Jeff Madden

My late grandmother, Genevieve Madden, was a loving, intelligent, and quick-witted woman. Later in her life, she suffered from Alzheimer’s disease and when she eventually succumbed to the disease she was just a shell of her former self. The disease is cruel for those who suffer from it as well as their loved ones who witness the ravages with no way to help. It broke my heart and with my emotions of helplessness and despair, I vowed that I would one day do something significant to raise money for a cure.

I made good on that vow last September by raising money for CURE ALZHIEMER’S FUND and summited Mont Blanc in France in memory of my Grandmother.  The experience had such a profound impact on me that I decided to return to the mountains this year and will be climbing Mount Baker.  Mount Baker, the highest point of the North Cascades, is a heavily glaciated dormant volcano and considered a classic North Cascades climb.

Once again, the money I raise will go to Cure Alzheimer’s Fund.  The founders of Cure Alzheimer’s Fund were all very successful business people.  And they all had loved ones who suffered from the disease. In spite of their personal financial wealth and resources, there was no way to slow or reverse the disease.  In their frustration, they started Cure Alzheimer’s Fund and 100% of all donations go directly to fund research. (The founders and the board pay all overhead expenses.)

Cure Alzheimer’s Fund also has a different “business” model.  Early on, they learned that many researchers spend a significant amount of their time not actually doing research but instead preparing the paperwork to obtain grants – and the only research projects that would be awarded were for very small, incremental efforts. Cure Alzheimer’s Fund provides grants to the world’s leading researchers with big ideas and has developed a collaborative model that significantly reduces the required paperwork and time to approval.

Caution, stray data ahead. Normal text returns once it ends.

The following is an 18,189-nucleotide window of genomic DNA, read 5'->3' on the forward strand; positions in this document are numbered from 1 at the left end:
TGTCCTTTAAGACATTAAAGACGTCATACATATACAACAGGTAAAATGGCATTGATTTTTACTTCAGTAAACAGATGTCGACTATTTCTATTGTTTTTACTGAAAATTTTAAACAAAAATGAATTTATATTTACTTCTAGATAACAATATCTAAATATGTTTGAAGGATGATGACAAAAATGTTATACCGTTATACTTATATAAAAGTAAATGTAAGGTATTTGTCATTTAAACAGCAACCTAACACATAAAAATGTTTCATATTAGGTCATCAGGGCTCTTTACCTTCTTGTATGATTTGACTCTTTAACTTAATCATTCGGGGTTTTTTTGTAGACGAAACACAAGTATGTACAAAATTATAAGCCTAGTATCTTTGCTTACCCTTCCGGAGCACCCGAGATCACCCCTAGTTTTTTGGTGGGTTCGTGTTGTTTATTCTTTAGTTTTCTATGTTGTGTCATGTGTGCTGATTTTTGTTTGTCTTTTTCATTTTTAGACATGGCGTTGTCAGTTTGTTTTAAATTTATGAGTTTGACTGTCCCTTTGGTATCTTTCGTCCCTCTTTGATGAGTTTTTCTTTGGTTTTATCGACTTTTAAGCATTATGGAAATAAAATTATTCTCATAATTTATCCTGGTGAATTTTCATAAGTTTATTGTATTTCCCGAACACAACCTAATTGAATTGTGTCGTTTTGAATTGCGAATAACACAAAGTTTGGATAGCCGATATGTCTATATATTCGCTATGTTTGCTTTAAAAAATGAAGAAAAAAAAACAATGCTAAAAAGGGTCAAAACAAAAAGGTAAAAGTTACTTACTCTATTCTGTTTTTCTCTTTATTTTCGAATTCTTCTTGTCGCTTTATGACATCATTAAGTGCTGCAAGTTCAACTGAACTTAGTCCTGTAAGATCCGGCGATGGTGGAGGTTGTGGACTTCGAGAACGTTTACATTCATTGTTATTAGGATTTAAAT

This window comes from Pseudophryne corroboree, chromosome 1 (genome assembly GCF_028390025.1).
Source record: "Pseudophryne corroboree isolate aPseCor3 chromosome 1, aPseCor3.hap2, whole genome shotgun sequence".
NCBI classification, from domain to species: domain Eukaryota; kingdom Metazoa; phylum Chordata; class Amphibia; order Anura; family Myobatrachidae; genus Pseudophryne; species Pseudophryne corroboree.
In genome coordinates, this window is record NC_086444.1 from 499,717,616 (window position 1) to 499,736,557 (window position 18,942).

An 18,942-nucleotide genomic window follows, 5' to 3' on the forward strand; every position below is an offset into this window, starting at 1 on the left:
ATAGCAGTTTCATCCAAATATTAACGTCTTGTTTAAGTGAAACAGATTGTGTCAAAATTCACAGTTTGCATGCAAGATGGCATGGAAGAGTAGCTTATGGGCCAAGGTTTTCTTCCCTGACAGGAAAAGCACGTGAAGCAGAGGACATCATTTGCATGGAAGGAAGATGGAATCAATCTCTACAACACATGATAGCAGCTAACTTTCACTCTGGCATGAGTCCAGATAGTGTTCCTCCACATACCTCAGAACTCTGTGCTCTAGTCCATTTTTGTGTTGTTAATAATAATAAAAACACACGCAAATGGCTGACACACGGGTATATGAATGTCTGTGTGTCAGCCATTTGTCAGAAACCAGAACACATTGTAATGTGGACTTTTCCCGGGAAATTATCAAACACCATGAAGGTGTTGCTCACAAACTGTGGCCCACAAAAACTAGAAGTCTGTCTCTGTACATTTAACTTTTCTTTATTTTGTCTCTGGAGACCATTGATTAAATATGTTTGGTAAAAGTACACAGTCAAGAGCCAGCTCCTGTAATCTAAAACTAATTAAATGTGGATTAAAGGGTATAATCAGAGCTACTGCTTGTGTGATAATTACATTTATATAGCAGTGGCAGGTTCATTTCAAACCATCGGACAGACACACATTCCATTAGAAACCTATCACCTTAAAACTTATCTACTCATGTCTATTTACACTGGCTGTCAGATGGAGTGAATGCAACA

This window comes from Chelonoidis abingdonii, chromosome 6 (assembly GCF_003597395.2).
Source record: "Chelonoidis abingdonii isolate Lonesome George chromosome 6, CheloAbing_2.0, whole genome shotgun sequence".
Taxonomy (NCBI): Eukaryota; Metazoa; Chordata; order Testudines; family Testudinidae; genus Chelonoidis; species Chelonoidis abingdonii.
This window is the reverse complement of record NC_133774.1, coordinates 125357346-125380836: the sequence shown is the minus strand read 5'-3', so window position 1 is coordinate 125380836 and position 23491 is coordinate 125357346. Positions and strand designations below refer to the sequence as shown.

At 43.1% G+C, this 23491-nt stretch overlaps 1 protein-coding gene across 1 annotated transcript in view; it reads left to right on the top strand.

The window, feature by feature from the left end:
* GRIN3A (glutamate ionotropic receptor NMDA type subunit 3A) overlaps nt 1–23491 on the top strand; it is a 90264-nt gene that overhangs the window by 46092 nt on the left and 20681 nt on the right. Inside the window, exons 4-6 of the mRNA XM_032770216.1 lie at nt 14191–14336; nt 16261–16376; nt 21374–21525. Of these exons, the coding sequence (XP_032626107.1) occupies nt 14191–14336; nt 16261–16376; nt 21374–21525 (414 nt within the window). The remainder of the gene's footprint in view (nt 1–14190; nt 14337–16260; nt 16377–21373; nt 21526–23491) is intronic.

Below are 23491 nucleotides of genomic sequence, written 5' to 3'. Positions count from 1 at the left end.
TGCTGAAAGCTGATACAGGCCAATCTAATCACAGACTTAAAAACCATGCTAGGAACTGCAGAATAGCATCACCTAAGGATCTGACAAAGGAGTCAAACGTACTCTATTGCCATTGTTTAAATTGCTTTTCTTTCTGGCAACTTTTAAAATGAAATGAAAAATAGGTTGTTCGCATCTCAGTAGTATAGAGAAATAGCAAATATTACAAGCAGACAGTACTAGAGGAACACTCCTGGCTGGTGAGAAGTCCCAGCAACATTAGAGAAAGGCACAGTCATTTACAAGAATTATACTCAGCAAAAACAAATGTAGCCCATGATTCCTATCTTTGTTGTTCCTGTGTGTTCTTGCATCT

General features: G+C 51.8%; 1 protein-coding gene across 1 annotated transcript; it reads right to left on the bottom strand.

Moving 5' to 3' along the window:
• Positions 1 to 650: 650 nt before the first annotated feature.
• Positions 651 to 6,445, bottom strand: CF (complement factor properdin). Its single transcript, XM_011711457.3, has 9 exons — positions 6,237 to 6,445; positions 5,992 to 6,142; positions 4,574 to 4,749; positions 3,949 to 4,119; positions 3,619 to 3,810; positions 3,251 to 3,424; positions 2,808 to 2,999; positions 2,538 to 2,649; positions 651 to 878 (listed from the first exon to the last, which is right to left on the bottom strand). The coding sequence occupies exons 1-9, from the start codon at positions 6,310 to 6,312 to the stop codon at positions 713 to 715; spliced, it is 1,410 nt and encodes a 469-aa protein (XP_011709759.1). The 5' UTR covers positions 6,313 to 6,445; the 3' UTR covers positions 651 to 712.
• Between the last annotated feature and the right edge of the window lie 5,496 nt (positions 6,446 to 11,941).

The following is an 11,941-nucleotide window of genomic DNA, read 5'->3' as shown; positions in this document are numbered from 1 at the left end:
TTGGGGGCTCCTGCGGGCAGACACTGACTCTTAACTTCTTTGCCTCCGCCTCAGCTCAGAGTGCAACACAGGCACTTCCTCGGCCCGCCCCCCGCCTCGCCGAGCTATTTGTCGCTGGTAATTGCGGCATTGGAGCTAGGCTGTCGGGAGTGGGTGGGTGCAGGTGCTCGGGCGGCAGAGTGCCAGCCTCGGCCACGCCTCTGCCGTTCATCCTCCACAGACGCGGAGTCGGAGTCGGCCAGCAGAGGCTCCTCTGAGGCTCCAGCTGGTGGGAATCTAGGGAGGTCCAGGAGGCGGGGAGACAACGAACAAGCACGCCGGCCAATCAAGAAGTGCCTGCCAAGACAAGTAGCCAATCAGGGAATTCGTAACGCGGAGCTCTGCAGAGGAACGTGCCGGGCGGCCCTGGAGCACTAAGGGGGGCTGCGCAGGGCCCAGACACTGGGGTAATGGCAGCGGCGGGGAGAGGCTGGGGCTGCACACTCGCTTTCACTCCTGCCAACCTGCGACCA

In just a few short years, Cure Alzheimer’s Fund has had many significant accomplishments and breakthroughs. The Chair of their Research Consortium – Dr. Rudy Tanzi – received the 2015 TIME 100 most influential people for his discovery of Alzheimer’s In A Dish. This allows all researchers to conduct experiments in a much-shortened period of time, allowing breakthroughs to happen more rapidly.

Today, 1-in-9 Americans over 65 and 1-in-3 over 85 suffer from Alzheimer’s. Nearly 2/3 of people with Alzheimer’s are women and it is the 6th leading cause of death in our country. And, with the aging of the Baby Boomer population, the number is expected to triple in a short period of time.

Also, I believe that it is important for me to have skin in the game as well.  As such, I will personally match all donations dollar for dollar.  All contributions are fully tax deductible.  The bigger the check I write to match all of your generous donations the better!